According to Borden, 1964, the marketing mix included product planning, pricing, branding, distribution channels, personal selling, advertising, promotions, packaging display, servicing, physical handling, fact finding & analysis. All the above factors were later grouped into 4 categories now known as 4P’s of Marketing.
As a tangible product, it was important for the product to be appealing for its content and its price too. Kellogg’s launched their flagship product to start with, Cornflakes which was a success in the western market. Cornflakes which initially failed, were later back in the market with some modifications then called as ‘indianization’. The flakes were a bit thick and were sweetened to suit the Indian palette. The increase in the awareness of the products via advertising resulted into the expansion in the market and health benefit of the products was the main reason for the fast driving sales. The ‘Iron Shakti’ gave the Kellogg’s taste of success with 17% rise in the sales, was designed to cater the iron deficiency in the growing kids. In order to redefine themselves as a convenience company and to pace their growth Kellogg’s introduced Cheez-It and Kellogg’s biscuits; unfortunately it did not share a liking amongst the Indian consumers and was later scrapped from production. Kellogg’s then only decided to concentrate on cereals and its development. (Excerpts from the case study, page 5 & 6)
Pricing is an important marketing mix tool for both creating and capturing customer value. (Kotler & Armstrong, 2010). Initially, Kellogg’s only focused on the quality of the product, features and benefit to the Indian consumers. India is a country with majority of population as middle class; the Indian public has been always price sensitive. Kellogg’s launched ‘KPak’, a very reasonably priced product at only INR 10 in 2007, a variant of the Chocos, an ideal option to chips and other junk foods. In 2010, Kellogg’s rolled our retail packs of different sizes & prices to cater the need of variety of consumers. After the launch with effective advertising, the company saw rise in the sales but that was just the curiosity of the Indian consumer to buy a new product. Baring in mind that the competitor Mohan Meakin reasonably priced their cereals and the situation (initial failure of Cornflakes), Kellogg’s priced their future products reasonably
The products were only available in the metro cities when it was initially launched in 1994. Then as a premium product it was only placed in the supermarkets and due its pricing clientele expected was the higher middle class or elite. Eventually, when the product became popular and after the launch of KPak which was priced at INR 10, Kellogg’s tried to reach out to the Tier 1 & Tier 2 towns in the country.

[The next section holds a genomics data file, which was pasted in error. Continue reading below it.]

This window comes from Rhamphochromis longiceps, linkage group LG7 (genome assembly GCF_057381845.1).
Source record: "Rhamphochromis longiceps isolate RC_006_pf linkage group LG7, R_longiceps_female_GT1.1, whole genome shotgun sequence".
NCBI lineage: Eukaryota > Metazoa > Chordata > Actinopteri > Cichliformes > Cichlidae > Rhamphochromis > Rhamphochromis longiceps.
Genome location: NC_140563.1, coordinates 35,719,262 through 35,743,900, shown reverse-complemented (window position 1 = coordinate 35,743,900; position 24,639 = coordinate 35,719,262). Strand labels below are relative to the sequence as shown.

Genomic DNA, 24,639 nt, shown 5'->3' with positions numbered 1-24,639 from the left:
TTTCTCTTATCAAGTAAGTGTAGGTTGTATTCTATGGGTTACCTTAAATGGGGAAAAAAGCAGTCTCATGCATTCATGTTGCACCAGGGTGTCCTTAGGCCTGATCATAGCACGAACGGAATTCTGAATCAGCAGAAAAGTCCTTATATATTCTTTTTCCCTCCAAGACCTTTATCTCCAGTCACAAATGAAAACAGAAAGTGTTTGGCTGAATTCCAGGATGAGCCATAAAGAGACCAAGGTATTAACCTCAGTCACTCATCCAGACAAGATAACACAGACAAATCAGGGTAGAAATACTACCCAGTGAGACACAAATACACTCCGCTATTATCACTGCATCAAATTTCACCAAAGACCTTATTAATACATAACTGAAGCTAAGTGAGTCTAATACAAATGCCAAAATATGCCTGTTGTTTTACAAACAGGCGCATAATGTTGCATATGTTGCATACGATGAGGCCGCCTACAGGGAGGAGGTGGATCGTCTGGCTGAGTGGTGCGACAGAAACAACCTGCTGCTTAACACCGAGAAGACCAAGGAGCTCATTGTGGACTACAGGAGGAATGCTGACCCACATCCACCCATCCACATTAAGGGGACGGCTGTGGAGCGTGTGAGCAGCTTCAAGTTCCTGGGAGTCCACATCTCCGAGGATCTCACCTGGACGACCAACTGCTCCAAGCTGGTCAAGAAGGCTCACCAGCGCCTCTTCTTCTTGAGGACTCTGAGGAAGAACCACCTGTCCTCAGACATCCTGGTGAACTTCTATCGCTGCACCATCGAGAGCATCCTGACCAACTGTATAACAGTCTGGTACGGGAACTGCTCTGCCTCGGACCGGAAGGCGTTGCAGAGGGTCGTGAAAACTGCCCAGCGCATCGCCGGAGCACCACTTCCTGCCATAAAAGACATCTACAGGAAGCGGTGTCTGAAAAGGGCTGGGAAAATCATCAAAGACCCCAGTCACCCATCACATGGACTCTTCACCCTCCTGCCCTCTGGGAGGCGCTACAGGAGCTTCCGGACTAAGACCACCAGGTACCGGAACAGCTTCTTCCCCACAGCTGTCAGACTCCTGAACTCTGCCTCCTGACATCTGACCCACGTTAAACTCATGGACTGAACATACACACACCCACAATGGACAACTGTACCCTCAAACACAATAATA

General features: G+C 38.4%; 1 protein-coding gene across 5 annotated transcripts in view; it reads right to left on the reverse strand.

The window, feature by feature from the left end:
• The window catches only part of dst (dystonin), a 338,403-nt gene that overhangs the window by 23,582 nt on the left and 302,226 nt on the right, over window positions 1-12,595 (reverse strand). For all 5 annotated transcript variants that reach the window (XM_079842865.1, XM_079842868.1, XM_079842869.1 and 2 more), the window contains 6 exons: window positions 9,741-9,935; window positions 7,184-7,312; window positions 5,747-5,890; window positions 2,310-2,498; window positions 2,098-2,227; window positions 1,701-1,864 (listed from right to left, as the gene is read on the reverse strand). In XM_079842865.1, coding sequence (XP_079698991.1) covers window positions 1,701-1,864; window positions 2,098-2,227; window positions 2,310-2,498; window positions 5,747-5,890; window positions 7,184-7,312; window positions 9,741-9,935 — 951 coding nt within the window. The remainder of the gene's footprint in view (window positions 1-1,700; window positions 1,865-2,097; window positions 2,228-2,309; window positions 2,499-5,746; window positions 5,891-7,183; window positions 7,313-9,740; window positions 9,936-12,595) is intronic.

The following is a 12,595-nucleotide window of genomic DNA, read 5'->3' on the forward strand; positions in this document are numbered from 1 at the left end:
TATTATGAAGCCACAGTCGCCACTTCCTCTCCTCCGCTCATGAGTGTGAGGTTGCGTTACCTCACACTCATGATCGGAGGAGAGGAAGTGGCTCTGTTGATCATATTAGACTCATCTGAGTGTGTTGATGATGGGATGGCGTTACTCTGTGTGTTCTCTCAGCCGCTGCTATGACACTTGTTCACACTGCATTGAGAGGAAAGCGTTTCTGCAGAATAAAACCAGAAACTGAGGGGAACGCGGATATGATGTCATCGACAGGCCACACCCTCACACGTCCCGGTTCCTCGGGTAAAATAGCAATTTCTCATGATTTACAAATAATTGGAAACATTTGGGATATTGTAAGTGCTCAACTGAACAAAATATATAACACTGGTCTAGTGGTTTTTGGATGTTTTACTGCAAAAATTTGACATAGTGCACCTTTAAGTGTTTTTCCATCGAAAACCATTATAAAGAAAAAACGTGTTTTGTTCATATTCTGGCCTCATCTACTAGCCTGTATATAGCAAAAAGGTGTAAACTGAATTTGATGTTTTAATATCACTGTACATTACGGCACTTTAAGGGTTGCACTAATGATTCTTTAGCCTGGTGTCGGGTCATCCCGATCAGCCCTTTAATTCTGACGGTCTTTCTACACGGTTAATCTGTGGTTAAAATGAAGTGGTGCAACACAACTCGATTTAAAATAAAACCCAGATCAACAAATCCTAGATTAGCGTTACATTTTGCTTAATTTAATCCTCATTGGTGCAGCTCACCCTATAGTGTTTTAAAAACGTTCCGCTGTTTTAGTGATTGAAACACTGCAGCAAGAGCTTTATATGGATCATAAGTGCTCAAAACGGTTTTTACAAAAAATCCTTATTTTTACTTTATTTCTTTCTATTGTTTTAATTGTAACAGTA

(Excerpts from case study, page 8)
Kellogg’s were quiet effective on the promotional front. They always had attractive adverts on the telly usually featuring kids and the adverts featuring at the prime time soaps. As mentioned earlier, Kellogg’s had a Bollywood celebrity to endorse their products for adults. A celebrity is like an eye-kandy who attains the attention of the consumers which helps in creating awareness about the brand. In regards with personal selling, newspapers adverts were given and special weekend adverts were posted in weekend newspapers or in the kids section of the newspapers to attract the attention of the kids.
Kellogg’s did a special promotion whilst sponsoring Spiderman 2 movie; they rolled out specially packed limited edition ‘spider web’ cereals and gave away relevant toys. The promotion was only available for 2 weeks and extensive advertising was done. Along with the pack, the buyer can also avail 20% discounts on the upcoming Spiderman 2 DVD. http://www.thehindubusinessline.in/2004/07/14/stories/2004071401260900.htm http://www.4psbusinessandmarketing.com/24022011/storyd.asp?sid=4411&pageno=1 http://searchandhra.com/cinema/karishma-kapoor-brand-ambassador-for-kelloggs-chocos
Porters Generic Strategies:
Michael Porter has identified the four strategies to achieve a competitive advantage:
1.) Cost leadership
3.) Focus Strategy – i) Differentiation
The Differentiation strategy is more relevant for the Kellogg’s, in accordance with case study. A Differentiation strategy calls for the development of a product or services that are both unique and are valued by the customers. A Differentiation strategy is also the one in which a product offering is different from that of one or more competitors. (Aaker, 2001) http://tutor2u.net/business/presentations/strategy/genericstrategies/default.html Kellogg’s started in India with their flagship product ‘Cornflakes’ with 3 variants. Unlike their competitor, Kellogg’s cornflakes were premium priced with an attractive packaging.
With cornflakes initially failing due to sogginess after adding milk and less sweet flakes, Kellogg’s was quick to do amendments to suit to the local taste buds. Kellogg’s with their effective advertising campaign and communication via packaging spread awareness about the product and its benefits. Kellogg’s always believed in advertising and promotions, as it’s the most important medium to reach the target market and spreading brand awareness in India and endorsing the product with a celebrity is adding value to its which the Kellogg’s rival never did. http://www.4psbusinessandmarketing.com/24022011/storyd.asp?sid=4411&pageno=1
Major Challenges faced by Kellogg’s
Even if Kellogg’s was a world leader in breakfast cereals with reports of profits in the western countries they did struggle for a while on their arrival in India. Kellogg’s were smart enough to apply proper strategies to tackle the issues they had. I have analysed their issues with some theories below:
1.) SWOT Analysis
The use of SWOT Analysis allows organizations to maximize their strengths, minimize their weakness, take advantage of their opportunities and overcome their weaknesses. (Fine, 2009)